Quite a few, according to our genealogical sources. But first, who’s Major Reilly?
James Reilly (1822-1896) was born in Ballydonagh, Ireland and immigrated at an early age to America. He served under Winfield Scott in the Mesican War, fighting in most of the battles up to the occupation of Mexico City. After the war, he was strongly recommended for a commission in the regular Army — according to tradition Maj. Gen. W.H.C. Whiting, who commanded Wilmington through much of the war, was a particular champion — but he was passed over.
In January 1861, Reilly was an ordnance sergeant serving as caretaker for Fort Johnston near Smithville (modern-day Southport) when rogue militia units from Wilmington and Smithville, fearing reinforcements from the North, showed up to occupy the facility. Reilly turned over the keys — but took them back days later when Gov. John W. Ellis ordered the militiamen to stand down. (At this point, North Carolina had not yet seceded from the Union.)
In April 1861, however, Reilly sent in his resignation to the War Department and joined the Confederate side. He served with distinction, commanding the Rowan Artillery battery and rising to the rank of major.
After years with the Army of North Virginia, Reilly and his battery were detached to Fort Fisher. In the final siege of Jan. 13-15, 1865 — with Whiting and Col. William Lamb both wounded – Reilly was the senior remaining Confederate officer on duty, so he officially offered the surrender of the fort. By a peculiar quirk of history, he managed to surrender forts both at the beginning of the war, to one side, and at the end of the war, to the other.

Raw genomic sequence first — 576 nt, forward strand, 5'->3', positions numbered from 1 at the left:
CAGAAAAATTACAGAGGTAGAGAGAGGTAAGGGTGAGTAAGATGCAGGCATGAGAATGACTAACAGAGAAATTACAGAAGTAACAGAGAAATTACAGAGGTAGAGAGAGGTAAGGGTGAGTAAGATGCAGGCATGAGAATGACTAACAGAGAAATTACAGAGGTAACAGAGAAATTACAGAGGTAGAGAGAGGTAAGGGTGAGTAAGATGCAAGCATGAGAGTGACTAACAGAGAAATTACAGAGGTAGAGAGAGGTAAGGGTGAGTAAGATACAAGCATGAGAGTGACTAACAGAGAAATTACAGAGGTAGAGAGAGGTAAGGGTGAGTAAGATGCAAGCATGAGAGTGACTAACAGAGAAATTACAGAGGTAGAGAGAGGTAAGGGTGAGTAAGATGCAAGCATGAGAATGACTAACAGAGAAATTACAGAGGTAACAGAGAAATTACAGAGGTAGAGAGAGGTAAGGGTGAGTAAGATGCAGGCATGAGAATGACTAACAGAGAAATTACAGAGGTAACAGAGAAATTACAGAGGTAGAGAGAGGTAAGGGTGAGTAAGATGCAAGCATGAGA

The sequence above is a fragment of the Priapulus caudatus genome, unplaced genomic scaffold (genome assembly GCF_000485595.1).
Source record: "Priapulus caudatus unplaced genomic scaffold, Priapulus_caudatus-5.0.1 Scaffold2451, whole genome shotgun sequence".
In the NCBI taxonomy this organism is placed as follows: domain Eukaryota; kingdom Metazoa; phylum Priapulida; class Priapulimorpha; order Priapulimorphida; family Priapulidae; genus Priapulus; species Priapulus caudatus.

After being held as a prisoner of war in the North, Reilly returned to Wilmington, where he lived for many years at 111 S. Sixth St. Later, he kept a small farm in the Maco community of Brunswick County. He died in 1896 and is buried at Wilmington’s Oakdale Cemetery.
Here’s a lengthy reminiscience of Reilly by the longtime Citadel history professor E. Lawrence Lee: http://susantaylorblock.com/2011/09/11/lawrence-lee-speaks-of-major-james-reilly/.
Lee (1912-1996) was probably the area’s most notable Reilly descendant. (The major was his maternal grandfather.) The author of “The Lower Cape Fear in Colonial Days” and “Indian Wars in North Carolina,” Lee did much of the initial survey work on the colonial Brunswick Town site, which led to the excavations by Dr. Stanley South and the creation of the Brunswick Town State Historic Site.
Lee’s children no longer live in the area, but plenty of other Reilly descendants are still around, according to Civil War historian Chris Fonvielle of the University of North Carolina Wilmington, including members of Newell< Symmes and Bethune families.
Date posted: May 10, 2012